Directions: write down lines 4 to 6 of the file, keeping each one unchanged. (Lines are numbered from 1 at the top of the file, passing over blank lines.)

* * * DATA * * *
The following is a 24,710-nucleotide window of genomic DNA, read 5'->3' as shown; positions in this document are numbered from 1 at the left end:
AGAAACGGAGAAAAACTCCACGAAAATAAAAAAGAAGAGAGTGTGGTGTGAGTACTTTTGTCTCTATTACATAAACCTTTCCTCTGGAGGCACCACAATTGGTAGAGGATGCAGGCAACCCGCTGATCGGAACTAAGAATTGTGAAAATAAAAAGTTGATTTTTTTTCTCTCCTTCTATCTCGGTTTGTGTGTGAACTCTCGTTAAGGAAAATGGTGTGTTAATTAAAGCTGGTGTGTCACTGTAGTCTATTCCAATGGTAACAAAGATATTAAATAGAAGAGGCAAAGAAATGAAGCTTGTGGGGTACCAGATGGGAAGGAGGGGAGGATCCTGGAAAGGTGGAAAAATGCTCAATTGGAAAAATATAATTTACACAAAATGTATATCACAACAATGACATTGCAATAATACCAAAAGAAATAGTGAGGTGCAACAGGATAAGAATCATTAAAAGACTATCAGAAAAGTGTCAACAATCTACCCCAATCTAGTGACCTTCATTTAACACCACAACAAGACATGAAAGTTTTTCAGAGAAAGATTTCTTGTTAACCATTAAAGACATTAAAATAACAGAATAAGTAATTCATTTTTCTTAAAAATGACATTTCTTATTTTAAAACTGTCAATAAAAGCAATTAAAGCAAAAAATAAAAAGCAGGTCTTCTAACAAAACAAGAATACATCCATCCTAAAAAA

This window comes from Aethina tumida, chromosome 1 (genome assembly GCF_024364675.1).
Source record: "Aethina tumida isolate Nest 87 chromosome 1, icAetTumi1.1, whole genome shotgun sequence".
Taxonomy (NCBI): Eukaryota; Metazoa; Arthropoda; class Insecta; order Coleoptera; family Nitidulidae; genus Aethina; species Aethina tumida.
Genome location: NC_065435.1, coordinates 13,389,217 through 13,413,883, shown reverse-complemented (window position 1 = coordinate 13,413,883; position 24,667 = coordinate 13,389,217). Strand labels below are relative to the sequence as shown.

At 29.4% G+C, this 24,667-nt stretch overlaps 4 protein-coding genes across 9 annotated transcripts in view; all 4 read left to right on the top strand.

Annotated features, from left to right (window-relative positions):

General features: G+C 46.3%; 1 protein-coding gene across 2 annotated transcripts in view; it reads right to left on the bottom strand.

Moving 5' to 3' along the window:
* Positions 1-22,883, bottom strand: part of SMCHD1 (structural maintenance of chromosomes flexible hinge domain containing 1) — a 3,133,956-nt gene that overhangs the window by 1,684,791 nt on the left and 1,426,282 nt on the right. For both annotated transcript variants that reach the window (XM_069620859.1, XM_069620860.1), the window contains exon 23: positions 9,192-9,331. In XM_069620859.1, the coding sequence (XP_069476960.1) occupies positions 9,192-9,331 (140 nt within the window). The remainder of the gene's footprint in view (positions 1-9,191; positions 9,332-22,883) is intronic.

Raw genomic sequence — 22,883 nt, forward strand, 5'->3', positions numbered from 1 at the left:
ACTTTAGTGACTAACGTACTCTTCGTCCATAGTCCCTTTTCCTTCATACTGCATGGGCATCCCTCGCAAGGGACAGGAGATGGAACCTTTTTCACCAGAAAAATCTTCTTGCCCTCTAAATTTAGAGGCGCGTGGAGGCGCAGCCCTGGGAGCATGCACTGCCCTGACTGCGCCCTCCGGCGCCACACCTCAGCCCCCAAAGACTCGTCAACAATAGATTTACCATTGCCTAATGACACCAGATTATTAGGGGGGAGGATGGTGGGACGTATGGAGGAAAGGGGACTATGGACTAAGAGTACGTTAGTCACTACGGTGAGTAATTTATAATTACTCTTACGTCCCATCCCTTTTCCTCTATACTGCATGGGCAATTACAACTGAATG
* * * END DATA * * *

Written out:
Source record: "Aethina tumida isolate Nest 87 chromosome 1, icAetTumi1.1, whole genome shotgun sequence".
Taxonomy (NCBI): Eukaryota; Metazoa; Arthropoda; class Insecta; order Coleoptera; family Nitidulidae; genus Aethina; species Aethina tumida.
Genome location: NC_065435.1, coordinates 13,389,217 through 13,413,883, shown reverse-complemented (window position 1 = coordinate 13,413,883; position 24,667 = coordinate 13,389,217). Strand labels below are relative to the sequence as shown.